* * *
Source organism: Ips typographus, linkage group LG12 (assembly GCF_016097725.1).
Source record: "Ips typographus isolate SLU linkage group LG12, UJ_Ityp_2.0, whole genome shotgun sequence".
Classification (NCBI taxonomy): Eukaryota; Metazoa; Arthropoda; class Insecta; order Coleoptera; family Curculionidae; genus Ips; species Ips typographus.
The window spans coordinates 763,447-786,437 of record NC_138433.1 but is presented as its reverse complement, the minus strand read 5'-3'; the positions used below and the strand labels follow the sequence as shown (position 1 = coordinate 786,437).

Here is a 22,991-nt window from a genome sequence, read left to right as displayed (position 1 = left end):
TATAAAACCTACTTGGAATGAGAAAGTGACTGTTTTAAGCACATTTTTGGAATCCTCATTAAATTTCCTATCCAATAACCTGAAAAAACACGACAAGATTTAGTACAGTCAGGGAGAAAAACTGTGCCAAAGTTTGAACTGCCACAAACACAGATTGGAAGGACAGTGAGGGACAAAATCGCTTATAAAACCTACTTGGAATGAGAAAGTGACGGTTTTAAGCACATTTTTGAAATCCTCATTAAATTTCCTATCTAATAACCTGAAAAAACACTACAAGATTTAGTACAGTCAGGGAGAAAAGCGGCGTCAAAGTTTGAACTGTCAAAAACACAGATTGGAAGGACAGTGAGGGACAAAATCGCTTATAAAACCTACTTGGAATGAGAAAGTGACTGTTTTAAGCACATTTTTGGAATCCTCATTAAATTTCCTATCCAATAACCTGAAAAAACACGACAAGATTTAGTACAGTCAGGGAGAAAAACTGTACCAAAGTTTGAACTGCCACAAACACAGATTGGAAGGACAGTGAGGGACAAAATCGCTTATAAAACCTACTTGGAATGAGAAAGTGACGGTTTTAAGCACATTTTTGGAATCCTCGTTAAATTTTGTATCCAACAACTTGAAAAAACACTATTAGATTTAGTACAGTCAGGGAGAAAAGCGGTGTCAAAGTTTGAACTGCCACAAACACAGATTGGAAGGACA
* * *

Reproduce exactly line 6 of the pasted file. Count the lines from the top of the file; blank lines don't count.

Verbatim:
TATAAAACCTACTTGGAATGAGAAAGTGACTGTTTTAAGCACATTTTTGGAATCCTCATTAAATTTCCTATCCAATAACCTGAAAAAACACGACAAGATTTAGTACAGTCAGGGAGAAAAACTGTGCCAAAGTTTGAACTGCCACAAACACAGATTGGAAGGACAGTGAGGGACAAAATCGCTTATAAAACCTACTTGGAATGAGAAAGTGACGGTTTTAAGCACATTTTTGAAATCCTCATTAAATTTCCTATCTAATAACCTGAAAAAACACTACAAGATTTAGTACAGTCAGGGAGAAAAGCGGCGTCAAAGTTTGAACTGTCAAAAACACAGATTGGAAGGACAGTGAGGGACAAAATCGCTTATAAAACCTACTTGGAATGAGAAAGTGACTGTTTTAAGCACATTTTTGGAATCCTCATTAAATTTCCTATCCAATAACCTGAAAAAACACGACAAGATTTAGTACAGTCAGGGAGAAAAACTGTACCAAAGTTTGAACTGCCACAAACACAGATTGGAAGGACAGTGAGGGACAAAATCGCTTATAAAACCTACTTGGAATGAGAAAGTGACGGTTTTAAGCACATTTTTGGAATCCTCGTTAAATTTTGTATCCAACAACTTGAAAAAACACTATTAGATTTAGTACAGTCAGGGAGAAAAGCGGTGTCAAAGTTTGAACTGCCACAAACACAGATTGGAAGGACA